Medieval Warm Period
Climatic Optimum (also known as MWP, the Little Climatic Optimum, Medieval Warm Period, or Medieval Warm Epoch) refers to a period of climatic history during which temperatures in Europe and neighboring regions of the North Atlantic are believed to have been comparable to, or to have even exceeded, those of the late 20th century.
It is estimated to have lasted approximately 950-1300 AD. Evidence to date indicates that current global temperatures are higher now than at the peak global temperature of the Medieval Warm Period. It was not a global event, The climatic effects of this period were confined primarily to Europeand North America, but for example, the eastern Pacific was cooler and drier.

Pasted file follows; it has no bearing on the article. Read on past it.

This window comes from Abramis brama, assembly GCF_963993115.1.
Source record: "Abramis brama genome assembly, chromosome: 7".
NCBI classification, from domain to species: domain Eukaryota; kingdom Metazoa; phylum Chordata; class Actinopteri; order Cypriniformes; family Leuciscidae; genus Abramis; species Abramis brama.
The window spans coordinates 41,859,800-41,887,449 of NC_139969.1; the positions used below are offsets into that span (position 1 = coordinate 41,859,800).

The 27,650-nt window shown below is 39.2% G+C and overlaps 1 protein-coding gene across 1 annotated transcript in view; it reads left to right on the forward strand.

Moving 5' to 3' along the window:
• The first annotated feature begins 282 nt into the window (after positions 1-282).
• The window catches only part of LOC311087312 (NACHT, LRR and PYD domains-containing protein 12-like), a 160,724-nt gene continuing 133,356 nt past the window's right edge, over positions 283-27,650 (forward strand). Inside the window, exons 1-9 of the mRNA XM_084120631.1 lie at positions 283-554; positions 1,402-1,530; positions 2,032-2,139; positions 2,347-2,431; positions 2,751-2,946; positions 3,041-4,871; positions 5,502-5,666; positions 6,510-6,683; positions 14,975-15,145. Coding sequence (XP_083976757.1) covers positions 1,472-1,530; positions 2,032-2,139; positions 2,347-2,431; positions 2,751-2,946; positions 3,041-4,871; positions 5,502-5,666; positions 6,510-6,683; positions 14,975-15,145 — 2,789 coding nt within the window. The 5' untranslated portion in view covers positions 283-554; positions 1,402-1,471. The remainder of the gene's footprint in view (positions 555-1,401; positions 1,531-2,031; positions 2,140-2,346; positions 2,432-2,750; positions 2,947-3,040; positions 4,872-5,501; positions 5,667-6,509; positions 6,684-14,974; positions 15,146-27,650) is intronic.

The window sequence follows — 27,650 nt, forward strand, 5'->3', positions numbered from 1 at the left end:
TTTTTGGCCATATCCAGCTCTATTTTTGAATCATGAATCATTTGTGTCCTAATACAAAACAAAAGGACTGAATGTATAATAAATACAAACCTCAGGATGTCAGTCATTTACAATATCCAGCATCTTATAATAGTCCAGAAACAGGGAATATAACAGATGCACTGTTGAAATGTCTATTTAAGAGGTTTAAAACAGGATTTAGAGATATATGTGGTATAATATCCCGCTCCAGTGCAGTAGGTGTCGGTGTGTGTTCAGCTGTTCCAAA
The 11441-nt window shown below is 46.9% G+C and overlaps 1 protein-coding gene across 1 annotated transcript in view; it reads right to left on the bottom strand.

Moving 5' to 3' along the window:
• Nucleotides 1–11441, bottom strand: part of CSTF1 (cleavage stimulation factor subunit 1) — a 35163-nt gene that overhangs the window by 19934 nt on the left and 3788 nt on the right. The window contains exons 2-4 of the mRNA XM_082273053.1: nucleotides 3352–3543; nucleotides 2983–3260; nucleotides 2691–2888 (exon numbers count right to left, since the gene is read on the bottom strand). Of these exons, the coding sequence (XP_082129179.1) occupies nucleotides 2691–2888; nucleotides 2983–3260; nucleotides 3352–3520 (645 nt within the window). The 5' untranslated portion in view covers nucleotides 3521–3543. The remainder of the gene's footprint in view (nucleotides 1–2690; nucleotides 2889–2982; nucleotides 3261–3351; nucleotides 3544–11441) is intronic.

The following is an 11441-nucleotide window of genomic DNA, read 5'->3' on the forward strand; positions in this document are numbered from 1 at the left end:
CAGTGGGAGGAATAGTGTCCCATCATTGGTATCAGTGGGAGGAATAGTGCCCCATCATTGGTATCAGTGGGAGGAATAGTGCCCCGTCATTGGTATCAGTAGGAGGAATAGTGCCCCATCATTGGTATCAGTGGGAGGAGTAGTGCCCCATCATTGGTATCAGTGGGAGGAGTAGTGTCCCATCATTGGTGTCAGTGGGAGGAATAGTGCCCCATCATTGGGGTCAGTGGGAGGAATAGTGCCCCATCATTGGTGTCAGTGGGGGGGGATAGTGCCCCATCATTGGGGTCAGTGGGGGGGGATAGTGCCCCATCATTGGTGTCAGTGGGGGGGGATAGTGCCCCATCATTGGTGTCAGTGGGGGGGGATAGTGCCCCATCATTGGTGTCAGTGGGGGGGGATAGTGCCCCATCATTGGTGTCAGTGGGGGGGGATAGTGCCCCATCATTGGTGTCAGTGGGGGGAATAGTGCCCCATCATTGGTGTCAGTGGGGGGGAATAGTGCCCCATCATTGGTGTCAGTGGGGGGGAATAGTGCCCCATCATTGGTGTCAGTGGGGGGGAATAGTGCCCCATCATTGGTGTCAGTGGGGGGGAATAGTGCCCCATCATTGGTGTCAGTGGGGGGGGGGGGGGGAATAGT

Medieval warmth was restricted to two-three 20–30 year intervals, with composite values during these times being only comparable to the mid-20 th century warm time interval.
Many scientists have noted that the interval was characterized by an increase in incoming solar radiation paired with a relative absence of volcanic activity and changes in oceanic circulation.